The United States declassified more than hundreds of documents, and dozens of book titles that have been found in deceased Al Qaeda leader Osama bin Laden’s compound during the 2011 Navy SEAL raid that killed him.
Office of the Director of National Intelligence (ODNI) released the documents and list of other literary material dubbed “Bin Laden’s Bookshelf” and said: “The Intelligence Community will be reviewing hundreds more documents in the near future for possible declassification and release.”
Newly declassified 103 items are mostly letters written to other Al Qaeda operatives and family members, guidelines of operation for members of his group, and policy notes.
ODNI released 39 book titles mostly about US foreign policy, international relations, guerilla tactics and sociological analysis as well as religious books.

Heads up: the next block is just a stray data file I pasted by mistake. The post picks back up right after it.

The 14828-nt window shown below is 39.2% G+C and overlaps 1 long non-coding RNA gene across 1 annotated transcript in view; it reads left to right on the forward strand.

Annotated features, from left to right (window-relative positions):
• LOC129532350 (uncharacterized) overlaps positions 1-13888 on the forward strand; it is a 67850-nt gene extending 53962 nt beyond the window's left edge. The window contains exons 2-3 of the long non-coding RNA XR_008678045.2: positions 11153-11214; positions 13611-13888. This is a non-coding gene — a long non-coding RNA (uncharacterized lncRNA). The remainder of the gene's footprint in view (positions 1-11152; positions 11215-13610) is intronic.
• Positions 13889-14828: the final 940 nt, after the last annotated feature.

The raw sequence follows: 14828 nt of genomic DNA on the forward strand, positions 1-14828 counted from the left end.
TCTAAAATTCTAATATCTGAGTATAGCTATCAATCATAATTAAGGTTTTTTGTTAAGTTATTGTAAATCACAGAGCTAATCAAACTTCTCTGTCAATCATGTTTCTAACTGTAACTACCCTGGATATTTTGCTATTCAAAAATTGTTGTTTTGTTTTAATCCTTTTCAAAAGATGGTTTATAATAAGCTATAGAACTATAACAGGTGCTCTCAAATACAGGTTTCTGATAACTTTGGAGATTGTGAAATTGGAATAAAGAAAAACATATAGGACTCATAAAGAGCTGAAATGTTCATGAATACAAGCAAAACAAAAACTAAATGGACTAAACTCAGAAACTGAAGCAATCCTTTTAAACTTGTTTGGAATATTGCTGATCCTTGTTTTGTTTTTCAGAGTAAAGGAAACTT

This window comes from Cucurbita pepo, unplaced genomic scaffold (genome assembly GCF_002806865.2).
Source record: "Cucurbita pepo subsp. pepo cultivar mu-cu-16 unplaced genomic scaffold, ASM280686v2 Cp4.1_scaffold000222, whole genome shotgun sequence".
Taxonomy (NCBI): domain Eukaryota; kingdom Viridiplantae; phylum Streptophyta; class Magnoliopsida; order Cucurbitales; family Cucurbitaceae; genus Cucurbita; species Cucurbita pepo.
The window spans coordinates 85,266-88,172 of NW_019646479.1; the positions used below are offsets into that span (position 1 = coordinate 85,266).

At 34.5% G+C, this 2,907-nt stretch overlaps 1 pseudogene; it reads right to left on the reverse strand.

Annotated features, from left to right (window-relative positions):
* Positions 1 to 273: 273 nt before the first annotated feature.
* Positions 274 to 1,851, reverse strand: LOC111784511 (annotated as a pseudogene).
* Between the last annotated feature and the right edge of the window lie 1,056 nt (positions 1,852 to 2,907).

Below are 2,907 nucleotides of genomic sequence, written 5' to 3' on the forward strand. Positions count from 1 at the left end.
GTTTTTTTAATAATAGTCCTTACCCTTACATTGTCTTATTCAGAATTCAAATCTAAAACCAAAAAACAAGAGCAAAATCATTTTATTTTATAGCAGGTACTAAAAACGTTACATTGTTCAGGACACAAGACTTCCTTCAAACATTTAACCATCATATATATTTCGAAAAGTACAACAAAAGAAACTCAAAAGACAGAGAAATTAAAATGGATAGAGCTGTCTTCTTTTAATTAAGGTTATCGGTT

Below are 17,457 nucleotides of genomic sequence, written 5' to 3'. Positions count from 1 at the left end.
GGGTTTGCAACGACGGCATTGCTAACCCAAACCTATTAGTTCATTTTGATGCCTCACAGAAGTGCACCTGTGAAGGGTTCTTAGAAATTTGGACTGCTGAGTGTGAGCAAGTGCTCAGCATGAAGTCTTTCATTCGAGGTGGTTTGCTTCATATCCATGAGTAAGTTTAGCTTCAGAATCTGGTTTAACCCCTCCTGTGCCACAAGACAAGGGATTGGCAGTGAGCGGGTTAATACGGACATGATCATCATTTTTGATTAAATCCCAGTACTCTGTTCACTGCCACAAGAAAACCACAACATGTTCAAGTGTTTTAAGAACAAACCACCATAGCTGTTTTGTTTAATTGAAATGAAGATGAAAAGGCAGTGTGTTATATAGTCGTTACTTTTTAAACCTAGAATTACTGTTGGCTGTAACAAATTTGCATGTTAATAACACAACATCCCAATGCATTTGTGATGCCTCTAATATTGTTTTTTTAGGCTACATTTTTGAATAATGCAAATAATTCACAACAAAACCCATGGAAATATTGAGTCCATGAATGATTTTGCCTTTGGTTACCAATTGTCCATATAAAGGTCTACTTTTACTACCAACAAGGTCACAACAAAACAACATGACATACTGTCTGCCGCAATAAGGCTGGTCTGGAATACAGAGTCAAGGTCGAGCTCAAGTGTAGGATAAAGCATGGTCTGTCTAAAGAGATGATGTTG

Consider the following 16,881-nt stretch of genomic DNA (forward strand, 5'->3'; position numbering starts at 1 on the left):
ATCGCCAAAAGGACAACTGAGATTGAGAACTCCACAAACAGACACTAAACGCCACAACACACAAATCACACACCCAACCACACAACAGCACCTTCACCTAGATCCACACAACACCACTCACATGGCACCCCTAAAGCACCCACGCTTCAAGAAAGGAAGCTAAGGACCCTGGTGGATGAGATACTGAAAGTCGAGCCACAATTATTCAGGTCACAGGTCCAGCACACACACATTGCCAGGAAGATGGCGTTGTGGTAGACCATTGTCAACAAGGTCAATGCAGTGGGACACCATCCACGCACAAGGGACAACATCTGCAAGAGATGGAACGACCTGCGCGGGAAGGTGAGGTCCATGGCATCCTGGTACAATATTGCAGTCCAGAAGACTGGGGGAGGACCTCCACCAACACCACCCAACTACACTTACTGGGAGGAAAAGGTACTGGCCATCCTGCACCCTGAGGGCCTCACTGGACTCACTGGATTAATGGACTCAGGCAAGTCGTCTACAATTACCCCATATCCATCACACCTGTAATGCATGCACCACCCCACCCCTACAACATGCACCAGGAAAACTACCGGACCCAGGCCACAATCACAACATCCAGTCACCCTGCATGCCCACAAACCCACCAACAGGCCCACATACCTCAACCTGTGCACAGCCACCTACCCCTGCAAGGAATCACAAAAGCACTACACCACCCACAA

The list of books includes titles such as “Necessary Illusions: Thought Control in Democratic Societies” by Noam Chomsky, "The Rise and Fall of the Great Powers" by Paul Kennedy and “Obama’s Wars” by Bob Woodward.
The declassification came just a week after an investigative journalist Seymour Hersh claimed that Bin Laden had in fact been held captive by the Pakistan’s military intelligence service, ISI, since 2006 until his death in 2011, challenging the official account of the US government about former Al Qaeda leader.
US government rejected the allegations made by Hersh in an article in London Review of Books.
ODNI said the release was made according to the requirements of “2014 Intelligence Authorization Act” and “aligns with the president’s call for increased transparency.”